The Syrian civil war has created the world’s worst refugee crisis for 20 years, according to the United Nations, which says that 6,000 people are fleeing the conflict every day.
The head UN’s refugee agency, Antonio Guterres, speaking to a rare public session of the Security Council in New York, laid bare the misery facing ordinary Syrians, saying that the consequent displacement of people had not risen “at such a frightening rate” since the Rwandan Genocide in 1994.
The UN estimates that 5,000 people are being killed in the country every month, which it describes as “a drastic deterioration of the conflict”. The latest figures put the total killed in the conflict at 93,000. According to Mr Guterres, two-thirds of the nearly 1.8 million Syrian refugees known to the agency have fled since the beginning of 2013 – an average of over 6,000 each day. In reality the official figures are likely to be dwarfed by the actual number of refugees.
Despite the horrifying numbers, the international community has been hopelessly paralysed in its efforts to end the fighting. Attempts to resolve the conflict at the UN have been stymied by disagreements between Western powers, which have called for the end of President Bashar al-Assad’s tenure, and Russia, which has supported the regime in Damascus.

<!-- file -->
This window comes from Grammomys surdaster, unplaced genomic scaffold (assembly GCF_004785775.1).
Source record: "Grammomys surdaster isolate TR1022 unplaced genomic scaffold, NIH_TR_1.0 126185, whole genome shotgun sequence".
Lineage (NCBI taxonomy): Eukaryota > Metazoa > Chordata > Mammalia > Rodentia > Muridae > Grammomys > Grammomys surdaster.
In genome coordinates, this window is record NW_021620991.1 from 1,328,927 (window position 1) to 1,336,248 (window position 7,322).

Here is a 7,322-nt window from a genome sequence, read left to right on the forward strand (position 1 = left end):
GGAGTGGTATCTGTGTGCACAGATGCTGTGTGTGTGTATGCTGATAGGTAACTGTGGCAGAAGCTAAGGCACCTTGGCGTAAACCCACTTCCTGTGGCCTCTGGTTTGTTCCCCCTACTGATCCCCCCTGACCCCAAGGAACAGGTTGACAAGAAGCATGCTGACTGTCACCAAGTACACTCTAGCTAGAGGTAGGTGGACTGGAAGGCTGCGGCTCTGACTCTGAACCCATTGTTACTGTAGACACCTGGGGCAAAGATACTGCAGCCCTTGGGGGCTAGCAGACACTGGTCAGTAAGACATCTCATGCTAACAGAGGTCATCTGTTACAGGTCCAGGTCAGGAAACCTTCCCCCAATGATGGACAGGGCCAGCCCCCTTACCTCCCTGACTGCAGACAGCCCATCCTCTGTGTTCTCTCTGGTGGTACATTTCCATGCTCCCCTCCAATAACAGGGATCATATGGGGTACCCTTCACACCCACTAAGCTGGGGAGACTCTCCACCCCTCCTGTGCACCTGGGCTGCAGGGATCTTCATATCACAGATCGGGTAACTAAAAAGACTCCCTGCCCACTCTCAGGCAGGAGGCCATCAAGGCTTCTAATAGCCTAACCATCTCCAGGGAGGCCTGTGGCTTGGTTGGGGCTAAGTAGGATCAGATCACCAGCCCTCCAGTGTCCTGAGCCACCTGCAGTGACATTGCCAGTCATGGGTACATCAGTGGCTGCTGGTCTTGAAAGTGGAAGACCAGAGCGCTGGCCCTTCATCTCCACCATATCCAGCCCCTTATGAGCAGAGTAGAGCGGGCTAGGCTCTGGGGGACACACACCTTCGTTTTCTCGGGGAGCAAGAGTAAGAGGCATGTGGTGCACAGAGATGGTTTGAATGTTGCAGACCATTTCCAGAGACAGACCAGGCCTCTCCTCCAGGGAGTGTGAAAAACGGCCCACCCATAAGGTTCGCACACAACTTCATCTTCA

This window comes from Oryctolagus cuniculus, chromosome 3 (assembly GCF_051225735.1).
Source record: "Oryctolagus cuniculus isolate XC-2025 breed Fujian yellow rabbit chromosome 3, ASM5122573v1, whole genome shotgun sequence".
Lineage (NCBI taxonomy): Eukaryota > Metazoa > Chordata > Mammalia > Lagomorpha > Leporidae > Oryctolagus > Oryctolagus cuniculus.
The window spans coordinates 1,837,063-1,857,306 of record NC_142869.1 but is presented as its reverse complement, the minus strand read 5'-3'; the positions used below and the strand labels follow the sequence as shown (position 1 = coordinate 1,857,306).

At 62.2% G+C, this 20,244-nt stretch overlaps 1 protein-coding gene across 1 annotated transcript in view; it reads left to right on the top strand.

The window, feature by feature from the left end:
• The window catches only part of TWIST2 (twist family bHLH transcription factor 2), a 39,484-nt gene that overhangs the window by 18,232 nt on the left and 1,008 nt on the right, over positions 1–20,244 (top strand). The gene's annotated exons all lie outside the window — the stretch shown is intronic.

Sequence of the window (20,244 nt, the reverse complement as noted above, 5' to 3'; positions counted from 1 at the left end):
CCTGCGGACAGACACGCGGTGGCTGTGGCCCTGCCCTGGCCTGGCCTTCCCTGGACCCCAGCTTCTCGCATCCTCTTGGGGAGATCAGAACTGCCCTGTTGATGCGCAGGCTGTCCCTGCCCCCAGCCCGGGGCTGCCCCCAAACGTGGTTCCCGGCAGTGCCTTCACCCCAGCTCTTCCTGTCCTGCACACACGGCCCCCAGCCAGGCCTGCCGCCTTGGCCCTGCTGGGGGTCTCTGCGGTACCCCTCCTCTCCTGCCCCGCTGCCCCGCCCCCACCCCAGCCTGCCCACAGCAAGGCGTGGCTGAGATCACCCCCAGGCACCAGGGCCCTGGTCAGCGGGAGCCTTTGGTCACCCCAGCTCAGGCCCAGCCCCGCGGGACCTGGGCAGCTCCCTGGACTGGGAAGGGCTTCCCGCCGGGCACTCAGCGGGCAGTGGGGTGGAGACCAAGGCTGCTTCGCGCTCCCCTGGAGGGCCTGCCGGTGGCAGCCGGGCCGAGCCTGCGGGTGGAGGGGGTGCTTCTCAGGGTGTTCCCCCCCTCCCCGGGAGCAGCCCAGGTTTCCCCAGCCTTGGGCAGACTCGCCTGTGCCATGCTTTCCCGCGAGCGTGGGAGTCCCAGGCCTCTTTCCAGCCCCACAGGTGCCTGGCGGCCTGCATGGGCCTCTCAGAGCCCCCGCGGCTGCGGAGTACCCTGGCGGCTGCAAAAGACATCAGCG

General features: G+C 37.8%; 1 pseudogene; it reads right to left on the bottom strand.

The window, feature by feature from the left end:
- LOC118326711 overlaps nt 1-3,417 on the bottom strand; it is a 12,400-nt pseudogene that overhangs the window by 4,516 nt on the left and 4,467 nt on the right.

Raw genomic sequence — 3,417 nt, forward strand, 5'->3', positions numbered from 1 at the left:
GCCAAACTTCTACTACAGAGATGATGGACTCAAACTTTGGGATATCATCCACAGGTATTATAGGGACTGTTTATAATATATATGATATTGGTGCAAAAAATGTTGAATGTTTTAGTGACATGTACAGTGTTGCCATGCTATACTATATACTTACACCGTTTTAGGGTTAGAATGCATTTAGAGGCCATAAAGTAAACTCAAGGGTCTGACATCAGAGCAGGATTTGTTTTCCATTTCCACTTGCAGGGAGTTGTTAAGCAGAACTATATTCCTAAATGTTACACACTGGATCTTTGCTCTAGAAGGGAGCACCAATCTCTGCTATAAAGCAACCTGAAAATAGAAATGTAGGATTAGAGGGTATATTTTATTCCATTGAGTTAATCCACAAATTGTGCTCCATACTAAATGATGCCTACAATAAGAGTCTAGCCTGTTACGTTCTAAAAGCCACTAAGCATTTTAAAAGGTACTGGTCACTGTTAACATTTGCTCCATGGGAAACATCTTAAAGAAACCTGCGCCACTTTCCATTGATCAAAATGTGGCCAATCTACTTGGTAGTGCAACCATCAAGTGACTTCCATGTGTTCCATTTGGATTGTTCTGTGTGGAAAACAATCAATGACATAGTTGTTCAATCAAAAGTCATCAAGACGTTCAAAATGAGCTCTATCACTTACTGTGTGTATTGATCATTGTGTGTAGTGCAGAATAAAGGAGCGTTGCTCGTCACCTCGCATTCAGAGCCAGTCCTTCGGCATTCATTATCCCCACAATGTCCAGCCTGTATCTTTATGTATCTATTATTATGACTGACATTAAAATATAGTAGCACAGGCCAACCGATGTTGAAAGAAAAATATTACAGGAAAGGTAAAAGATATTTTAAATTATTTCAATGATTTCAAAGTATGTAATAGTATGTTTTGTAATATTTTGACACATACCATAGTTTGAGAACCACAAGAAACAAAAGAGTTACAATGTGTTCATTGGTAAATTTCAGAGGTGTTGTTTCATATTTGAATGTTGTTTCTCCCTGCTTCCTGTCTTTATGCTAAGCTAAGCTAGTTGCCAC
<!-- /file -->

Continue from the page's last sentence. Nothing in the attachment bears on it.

Such are the scale of differences that it has so far proven impossible to even hold a peace conference on Syria, despite all sides agreeing that only a diplomatic solution will end the nearly two and half year civil war.
Warning that the “Syrian conflict could ignite the whole region,” Mr Guterres nonetheless praised Lebanon, Jordan and Iraq, which have taken in hundreds of thousands, if not more than a million, Syrian refugees.
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